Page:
By PDC’s Senior Weather
Specialist Glenn James
The Pacific Disaster Center’s (PDC Global) Sunday, October 8, 2023, Tropical Cyclone Activity Report…for the Pacific Ocean, the Indian Ocean, and adjacent Seas
Current Tropical Cyclones:
Tropical Cyclone 15E (Lidia)…is located about 455 miles south-southwest of the southern tip of Baja California
Potential Tropical Cyclone 16E (Lidia)…is located about 190 miles south of Zihuatanejo, Mexico
Tropical Cyclone 14W (Koinu)…is located approximately 42 NM south of Hong Kong
Tropical Cyclone 15W (Bolaven)…is located approximately 478 NM east-southeast of Andersen AFB, Guam
Northeast Pacific Ocean:
Tropical Cyclone 15E (Lidia)
LIDIA REMAINS JUST BELOW HURRICANE STRENGTH…FORECAST TO APPROACH THE WEST COAST OF MEXICO AS A HURRICANE ON TUESDAY
According to the NHC Advisory number 22…
Lidia is moving toward the north-northwest near 5 mph (7 km/h) and a slow northward motion is expected later today, followed by a much faster northeastward or east-northeastward motion on Monday and Tuesday. On the forecast track, the center of Lidia should approach the Islas Marias and the coast of west-central Mexico on Tuesday.
Maximum sustained winds remain near 70 mph (110 km/h) with higher gusts. Little change in strength is expected today, but some strengthening is forecast on Monday and Tuesday, and Lidia is forecast to be a hurricane when it reaches Mexico.
Tropical-storm-force winds extend outward up to 115 miles (185 km) from the center.
Potential Tropical Cyclone 16E
DISTURBANCE GETTING BETTER ORGANIZED BUT NOT YET A TROPICAL CYCLONE…TROPICAL STORM WARNING NOW IN EFFECT FOR A PORTION OF THE SOUTHERN COAST OF MEXICO
According to the NHC Advisory number 3…
The system is moving toward the northwest near 5 mph (7 km/h). A slow northwestward to north-northwestward motion is forecast to continue through late Monday. On the forecast track, the center of the disturbance is forecast to reach the coast of southern Mexico within the warning area by late Monday.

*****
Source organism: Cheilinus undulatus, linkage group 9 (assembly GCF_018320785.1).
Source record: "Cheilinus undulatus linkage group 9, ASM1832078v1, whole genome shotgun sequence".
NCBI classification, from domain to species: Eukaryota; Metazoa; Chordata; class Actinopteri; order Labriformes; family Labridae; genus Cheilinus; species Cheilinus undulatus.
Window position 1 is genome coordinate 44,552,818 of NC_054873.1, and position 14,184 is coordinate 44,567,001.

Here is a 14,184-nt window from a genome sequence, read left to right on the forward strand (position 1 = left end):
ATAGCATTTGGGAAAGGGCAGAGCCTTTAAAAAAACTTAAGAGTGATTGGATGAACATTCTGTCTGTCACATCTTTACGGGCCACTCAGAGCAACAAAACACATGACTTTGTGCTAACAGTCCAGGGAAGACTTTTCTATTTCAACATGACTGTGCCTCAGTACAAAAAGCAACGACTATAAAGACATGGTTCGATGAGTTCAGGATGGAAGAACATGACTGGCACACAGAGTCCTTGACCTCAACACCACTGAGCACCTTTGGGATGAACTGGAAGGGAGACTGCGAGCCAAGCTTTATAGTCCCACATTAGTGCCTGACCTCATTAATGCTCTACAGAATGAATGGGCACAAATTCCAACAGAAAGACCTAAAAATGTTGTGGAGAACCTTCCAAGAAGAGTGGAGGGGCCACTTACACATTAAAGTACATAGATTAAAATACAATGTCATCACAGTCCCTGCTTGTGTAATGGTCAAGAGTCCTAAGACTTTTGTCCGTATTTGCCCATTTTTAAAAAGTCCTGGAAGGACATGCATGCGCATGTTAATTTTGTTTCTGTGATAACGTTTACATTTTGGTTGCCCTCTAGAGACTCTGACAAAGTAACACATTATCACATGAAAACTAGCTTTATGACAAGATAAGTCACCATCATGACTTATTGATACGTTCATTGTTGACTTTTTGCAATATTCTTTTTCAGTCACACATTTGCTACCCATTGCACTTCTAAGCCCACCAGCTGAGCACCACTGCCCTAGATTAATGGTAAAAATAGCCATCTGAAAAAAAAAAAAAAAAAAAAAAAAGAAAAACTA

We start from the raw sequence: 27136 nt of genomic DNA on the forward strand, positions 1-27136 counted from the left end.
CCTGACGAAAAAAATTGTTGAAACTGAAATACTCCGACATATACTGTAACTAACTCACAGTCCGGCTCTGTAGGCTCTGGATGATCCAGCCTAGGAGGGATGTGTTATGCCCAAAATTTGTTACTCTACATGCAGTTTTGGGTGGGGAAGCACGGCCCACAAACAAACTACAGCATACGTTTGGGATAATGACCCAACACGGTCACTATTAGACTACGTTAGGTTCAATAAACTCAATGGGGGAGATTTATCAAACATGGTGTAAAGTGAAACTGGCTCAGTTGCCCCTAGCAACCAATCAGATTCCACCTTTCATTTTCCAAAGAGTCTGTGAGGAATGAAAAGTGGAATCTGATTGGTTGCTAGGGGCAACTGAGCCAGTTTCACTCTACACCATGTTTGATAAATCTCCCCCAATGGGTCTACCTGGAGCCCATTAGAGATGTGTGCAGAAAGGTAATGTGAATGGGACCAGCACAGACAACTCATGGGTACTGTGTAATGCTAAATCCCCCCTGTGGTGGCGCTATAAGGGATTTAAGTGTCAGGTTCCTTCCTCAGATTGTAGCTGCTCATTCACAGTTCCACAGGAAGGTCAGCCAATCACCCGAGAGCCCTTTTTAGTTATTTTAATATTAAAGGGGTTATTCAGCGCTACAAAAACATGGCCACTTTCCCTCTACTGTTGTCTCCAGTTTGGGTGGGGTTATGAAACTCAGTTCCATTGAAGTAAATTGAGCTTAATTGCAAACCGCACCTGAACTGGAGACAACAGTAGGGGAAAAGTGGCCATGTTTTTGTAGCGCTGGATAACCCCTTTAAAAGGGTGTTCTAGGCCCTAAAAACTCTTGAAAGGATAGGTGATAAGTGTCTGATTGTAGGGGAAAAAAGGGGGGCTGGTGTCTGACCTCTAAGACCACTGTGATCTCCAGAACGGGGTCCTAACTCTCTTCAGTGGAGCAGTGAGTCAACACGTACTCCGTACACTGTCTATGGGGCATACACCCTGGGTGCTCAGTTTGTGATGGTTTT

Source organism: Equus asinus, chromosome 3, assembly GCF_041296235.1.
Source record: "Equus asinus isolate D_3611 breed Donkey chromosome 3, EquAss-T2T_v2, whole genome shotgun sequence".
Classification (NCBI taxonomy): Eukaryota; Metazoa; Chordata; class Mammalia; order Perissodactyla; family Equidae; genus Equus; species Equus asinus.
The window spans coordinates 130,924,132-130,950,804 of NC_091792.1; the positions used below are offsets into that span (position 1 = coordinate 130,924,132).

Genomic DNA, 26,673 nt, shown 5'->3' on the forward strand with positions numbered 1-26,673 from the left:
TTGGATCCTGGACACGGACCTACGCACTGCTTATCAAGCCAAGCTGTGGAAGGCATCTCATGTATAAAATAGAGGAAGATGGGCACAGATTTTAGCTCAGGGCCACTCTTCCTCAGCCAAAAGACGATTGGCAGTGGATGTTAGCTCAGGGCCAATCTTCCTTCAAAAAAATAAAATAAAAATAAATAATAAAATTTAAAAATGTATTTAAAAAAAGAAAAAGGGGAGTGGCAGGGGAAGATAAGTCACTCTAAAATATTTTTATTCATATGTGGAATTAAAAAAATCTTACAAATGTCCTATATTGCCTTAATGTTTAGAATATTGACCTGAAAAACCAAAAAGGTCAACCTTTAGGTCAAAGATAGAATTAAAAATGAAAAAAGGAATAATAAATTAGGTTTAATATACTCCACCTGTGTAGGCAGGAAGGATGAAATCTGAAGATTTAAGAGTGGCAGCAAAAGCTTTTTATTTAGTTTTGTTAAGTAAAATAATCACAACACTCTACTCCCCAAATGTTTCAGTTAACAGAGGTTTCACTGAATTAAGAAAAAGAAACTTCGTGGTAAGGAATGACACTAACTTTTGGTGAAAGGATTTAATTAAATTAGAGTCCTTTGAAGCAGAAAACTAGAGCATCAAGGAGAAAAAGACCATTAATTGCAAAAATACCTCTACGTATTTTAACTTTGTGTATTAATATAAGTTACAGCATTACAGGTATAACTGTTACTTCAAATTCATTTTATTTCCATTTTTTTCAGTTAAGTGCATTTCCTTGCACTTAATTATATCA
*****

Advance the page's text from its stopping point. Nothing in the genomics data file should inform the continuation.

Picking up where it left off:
Maximum sustained winds are near 35 mph (55 km/h) with higher gusts. Some strengthening is forecast during the next 48 hours, and this system is forecast to become a tropical storm by this evening.
Satellite imagery indicate the system is gradually becoming better
organized, and it is forecast to become a tropical depression or storm later today.
* Formation chance through 48 hours...high…90 percent
* Formation chance through 7 days...high…90 percent
Central North Pacific:
There are no tropical cyclones, nor any areas of disturbed weather under investigation by the CPHC at the time of this writing.
Western Pacific, Indian Ocean and adjacent Seas:
Tropical Cyclone 14W Koinu
According to the JTWC Warning number 37…
Sustained winds were 70 knots…with gusts to near 85 knots
Animated enhanced infrared satellite imagery shows the system has once again become quasi-stationary as it maintained a compact central dense overcast. however, the convective structure continued to weaken as evidenced by the closed eye and warming cloud tops.
Typhoon Koinu will slowly drift southwestward under the steering influence of the ridge to the west.
The marginally unfavorable environment becoming more unfavorable, exacerbated by dry air intrusion from mainland China plus landfall into Hainan around 42 hours, then final landfall into central Vietnam around 72 hours, will erode the system to dissipation by 96 hours after it crosses into Laos. There is a distinct possibility that TY 14W will dissipate much sooner.
Tropical Cyclone 15W (Bolaven)
According to the JTWC Warning number 7…
Sustained winds were 45 knots…with gusts to near 55 knots
Animated enhanced infrared satellite imagery shows a consolidating system with deep overshooting and expanding convection in the central dense overcast that is obscuring the low level circulation.
Analysis indicates a favorable environment with moderate poleward outflow and very warm along-track sea surface temperatures offset by moderate vertical wind shear.
TS 15W will track northwestward under the steering influence of an extension the ridge to the northeast and will come to within 62 NM of Andersen AFB as it tracks northeast of Guam just before 48 hours. Afterward, the ridge to the north will recede eastward and assume steering and drive the system northward toward Iwo To.
The favorable environment will fuel a steady intensification to 80 knots at 48 hours. Afterward, low vertical wind shear, as the cyclone rounds the ridge axis, and increasing poleward outflow ahead of a mid-latitude trough approaching from the northwest, will promote a rapid intensification to a peak of 125 knots by 96 hours.
Thereafter, increasing vertical wind shear will begin to erode the system down to 120 knots by 120 hours.